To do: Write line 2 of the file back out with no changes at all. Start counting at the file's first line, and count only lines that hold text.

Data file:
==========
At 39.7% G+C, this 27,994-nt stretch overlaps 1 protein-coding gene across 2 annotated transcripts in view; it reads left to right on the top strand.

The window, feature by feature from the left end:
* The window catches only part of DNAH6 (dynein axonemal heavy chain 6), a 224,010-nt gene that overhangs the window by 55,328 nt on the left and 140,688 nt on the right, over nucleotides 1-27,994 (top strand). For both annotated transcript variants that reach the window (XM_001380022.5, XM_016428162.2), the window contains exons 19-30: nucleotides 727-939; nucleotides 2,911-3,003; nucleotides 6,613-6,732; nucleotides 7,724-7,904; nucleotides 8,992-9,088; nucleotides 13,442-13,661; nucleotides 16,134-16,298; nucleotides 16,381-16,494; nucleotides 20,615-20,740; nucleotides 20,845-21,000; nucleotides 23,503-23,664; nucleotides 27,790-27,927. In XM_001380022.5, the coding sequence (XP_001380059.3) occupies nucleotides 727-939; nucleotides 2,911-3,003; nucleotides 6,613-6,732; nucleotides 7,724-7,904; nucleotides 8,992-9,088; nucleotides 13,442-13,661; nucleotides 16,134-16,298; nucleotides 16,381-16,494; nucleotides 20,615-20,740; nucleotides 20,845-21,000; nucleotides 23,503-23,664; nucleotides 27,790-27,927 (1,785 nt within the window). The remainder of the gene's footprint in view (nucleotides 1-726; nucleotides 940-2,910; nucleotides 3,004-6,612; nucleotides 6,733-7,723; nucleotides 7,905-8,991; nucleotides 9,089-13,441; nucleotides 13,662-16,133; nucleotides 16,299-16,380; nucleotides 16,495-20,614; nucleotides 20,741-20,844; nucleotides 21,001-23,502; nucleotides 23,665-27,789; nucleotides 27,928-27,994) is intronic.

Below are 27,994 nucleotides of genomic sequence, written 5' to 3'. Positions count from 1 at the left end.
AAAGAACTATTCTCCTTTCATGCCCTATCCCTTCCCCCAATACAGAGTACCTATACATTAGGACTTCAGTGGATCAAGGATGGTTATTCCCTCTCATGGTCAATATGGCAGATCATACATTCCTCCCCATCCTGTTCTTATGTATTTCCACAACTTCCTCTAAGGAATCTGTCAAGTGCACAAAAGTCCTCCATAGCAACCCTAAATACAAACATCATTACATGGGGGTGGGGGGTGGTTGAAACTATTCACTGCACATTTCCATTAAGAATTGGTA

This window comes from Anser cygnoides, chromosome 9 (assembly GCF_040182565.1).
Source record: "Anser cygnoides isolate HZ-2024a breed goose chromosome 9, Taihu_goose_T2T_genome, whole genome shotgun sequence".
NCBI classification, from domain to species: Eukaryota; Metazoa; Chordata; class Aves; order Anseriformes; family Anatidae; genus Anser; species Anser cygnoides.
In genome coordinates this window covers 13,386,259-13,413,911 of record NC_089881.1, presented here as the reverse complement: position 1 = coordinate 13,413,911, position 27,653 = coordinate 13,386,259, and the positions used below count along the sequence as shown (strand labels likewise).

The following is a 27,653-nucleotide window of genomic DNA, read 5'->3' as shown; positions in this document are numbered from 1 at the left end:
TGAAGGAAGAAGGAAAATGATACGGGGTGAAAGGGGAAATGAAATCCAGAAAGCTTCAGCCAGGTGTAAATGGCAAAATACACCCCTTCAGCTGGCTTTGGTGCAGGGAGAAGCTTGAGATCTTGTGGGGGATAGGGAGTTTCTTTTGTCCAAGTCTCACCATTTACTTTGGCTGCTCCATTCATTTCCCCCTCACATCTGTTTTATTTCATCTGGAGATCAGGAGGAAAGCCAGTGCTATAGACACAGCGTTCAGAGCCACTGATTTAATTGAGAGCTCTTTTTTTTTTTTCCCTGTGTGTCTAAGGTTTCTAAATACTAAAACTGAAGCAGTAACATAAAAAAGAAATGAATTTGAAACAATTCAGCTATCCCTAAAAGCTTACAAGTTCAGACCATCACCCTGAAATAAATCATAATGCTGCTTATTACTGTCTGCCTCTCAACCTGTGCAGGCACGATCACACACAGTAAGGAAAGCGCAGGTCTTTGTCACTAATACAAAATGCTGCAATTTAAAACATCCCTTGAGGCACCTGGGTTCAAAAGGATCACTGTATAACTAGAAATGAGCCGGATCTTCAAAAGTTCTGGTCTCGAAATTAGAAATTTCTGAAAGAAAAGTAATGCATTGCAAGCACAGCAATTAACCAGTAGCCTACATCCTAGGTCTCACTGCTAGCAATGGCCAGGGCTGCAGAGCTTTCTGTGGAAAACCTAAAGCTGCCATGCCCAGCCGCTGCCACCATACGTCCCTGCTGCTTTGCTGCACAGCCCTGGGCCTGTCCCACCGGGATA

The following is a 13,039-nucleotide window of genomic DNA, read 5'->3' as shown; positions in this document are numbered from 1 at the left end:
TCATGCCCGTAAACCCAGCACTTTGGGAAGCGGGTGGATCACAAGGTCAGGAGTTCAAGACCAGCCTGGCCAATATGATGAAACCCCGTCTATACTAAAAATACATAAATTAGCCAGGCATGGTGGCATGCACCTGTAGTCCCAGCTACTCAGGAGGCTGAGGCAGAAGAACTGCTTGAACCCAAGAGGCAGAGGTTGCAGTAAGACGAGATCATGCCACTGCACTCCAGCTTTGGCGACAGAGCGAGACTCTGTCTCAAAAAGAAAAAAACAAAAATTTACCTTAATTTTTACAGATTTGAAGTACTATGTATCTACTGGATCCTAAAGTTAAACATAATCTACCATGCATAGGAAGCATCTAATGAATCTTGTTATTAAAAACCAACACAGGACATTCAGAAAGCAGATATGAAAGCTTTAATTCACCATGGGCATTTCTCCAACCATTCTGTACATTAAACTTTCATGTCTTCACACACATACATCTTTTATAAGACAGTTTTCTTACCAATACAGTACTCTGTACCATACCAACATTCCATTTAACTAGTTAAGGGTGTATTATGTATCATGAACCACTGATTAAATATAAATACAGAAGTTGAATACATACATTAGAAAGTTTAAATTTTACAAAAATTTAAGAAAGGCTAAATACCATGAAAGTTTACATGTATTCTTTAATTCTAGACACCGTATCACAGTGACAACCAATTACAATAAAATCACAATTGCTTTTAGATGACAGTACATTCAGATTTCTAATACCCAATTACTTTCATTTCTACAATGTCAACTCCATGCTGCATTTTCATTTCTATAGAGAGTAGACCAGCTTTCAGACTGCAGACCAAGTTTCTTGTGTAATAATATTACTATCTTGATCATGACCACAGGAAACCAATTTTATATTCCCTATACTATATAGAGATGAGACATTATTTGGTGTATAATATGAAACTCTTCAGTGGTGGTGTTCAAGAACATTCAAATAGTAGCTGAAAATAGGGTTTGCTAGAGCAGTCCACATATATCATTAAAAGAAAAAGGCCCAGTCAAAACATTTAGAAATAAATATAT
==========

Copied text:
The window, feature by feature from the left end: